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“Doc, why do I need a Root Canal?”

added on: January 5, 2015

This is a common question I get from patients, in fact it is pretty rare for a day to go by without hearing it.

Our teeth have nerves and blood vessels inside.  It is a unique place in our bodies because it is entirely enclosed in hard tooth structure.  When a tooth is traumatized enough (usually by something like a cavity or a crack), our bodies respond to that insult the same as other bodily injuries – an inflammatory response.  Our body’s immune system is our natural way of combating an infection and results in swelling.  The problem with that enclosed tooth is it increases the pressure inside a tooth that frequently results in pain.  This response to a damaged tooth was a great idea the body had, but the result is not only pain, but also a strangled blood supply to the tooth.  Consequently the tissue inside the tooth dies which now causes the body to continue the response to not only the original crack or cavity, but now also to dead tissue inside the tooth.  Left alone, the body will dissolve all the bone around the root of the tooth and eventually eject it (like a James Bond passenger) from the body!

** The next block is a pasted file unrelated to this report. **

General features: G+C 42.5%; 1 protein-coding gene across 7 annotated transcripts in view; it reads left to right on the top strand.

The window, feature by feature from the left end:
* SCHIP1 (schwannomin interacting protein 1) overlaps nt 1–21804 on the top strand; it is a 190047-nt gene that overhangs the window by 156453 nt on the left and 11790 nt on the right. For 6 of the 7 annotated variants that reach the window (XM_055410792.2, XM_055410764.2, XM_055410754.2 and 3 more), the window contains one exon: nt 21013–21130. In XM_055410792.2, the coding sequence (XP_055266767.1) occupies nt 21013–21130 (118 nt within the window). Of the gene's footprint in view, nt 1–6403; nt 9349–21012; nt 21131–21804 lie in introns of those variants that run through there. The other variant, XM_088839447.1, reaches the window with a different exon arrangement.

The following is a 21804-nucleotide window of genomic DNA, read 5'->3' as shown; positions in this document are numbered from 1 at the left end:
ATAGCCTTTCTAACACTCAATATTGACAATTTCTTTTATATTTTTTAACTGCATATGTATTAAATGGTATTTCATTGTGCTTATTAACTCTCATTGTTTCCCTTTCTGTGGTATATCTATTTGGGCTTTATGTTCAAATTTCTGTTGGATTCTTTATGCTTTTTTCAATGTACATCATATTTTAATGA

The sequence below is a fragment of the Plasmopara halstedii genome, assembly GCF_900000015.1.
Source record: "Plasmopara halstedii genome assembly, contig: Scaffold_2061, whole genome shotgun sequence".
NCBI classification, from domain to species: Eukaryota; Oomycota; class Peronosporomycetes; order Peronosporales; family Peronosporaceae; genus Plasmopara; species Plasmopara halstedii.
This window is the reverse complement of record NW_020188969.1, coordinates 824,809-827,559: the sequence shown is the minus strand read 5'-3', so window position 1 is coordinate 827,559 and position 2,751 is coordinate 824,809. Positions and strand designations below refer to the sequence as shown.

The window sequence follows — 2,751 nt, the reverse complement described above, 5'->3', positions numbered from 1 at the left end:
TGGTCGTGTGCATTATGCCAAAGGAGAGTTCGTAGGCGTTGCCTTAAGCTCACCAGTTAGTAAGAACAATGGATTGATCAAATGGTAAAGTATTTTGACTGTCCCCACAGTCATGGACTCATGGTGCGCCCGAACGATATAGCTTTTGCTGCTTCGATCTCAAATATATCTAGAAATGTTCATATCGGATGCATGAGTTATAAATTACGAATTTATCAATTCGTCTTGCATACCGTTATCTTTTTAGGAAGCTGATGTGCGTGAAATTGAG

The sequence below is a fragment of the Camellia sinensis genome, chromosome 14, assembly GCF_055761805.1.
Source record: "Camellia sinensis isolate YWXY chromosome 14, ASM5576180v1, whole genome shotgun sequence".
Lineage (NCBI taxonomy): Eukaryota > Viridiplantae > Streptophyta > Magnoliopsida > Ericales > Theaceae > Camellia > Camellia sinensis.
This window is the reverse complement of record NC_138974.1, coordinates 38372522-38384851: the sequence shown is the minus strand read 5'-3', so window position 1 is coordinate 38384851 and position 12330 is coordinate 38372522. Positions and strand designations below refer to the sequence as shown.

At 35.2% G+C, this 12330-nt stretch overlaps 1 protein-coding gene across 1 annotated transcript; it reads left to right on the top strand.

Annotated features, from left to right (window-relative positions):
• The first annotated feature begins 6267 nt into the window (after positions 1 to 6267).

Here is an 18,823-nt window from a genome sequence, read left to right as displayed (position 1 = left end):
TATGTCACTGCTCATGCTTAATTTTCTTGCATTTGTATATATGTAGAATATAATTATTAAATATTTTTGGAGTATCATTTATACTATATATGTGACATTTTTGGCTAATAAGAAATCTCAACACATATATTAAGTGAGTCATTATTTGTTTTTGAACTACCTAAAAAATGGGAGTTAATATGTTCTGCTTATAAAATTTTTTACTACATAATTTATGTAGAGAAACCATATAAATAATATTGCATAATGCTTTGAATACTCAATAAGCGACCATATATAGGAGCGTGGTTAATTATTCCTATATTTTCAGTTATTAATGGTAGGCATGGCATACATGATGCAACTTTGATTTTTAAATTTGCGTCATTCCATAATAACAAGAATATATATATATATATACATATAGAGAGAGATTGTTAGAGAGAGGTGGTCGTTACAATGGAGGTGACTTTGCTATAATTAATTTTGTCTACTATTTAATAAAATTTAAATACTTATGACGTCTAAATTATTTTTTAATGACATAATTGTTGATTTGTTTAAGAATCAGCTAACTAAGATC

Now enter the Root Canal.  The root canal removes all the material (blood vessels and nerves) from the inside of the tooth, and thoroughly cleans (ultrasonic instruments and sometimes lasers are used for this) and fills that space with a biocompatible plastic material called gutta percha).  This leaves the body to heal the surrounding area and allows you to keep the tooth assuming we have been able to repair the original crack or cavity.

Root canals are great ways to save teeth and are largely successful.  In the event a tooth cannot be saved with a root canal (often due to very large cracks or cavities) a patient will likely end up losing a tooth.

Here is a good example of before and after a root canal on my friend Carla!  You can see the dark area near the tip of the premolar root in the before xray which is the body destroying bone in that area.  In the after xray, the white line going down the root is the gutta percha fill.

Dr. Crosby

 

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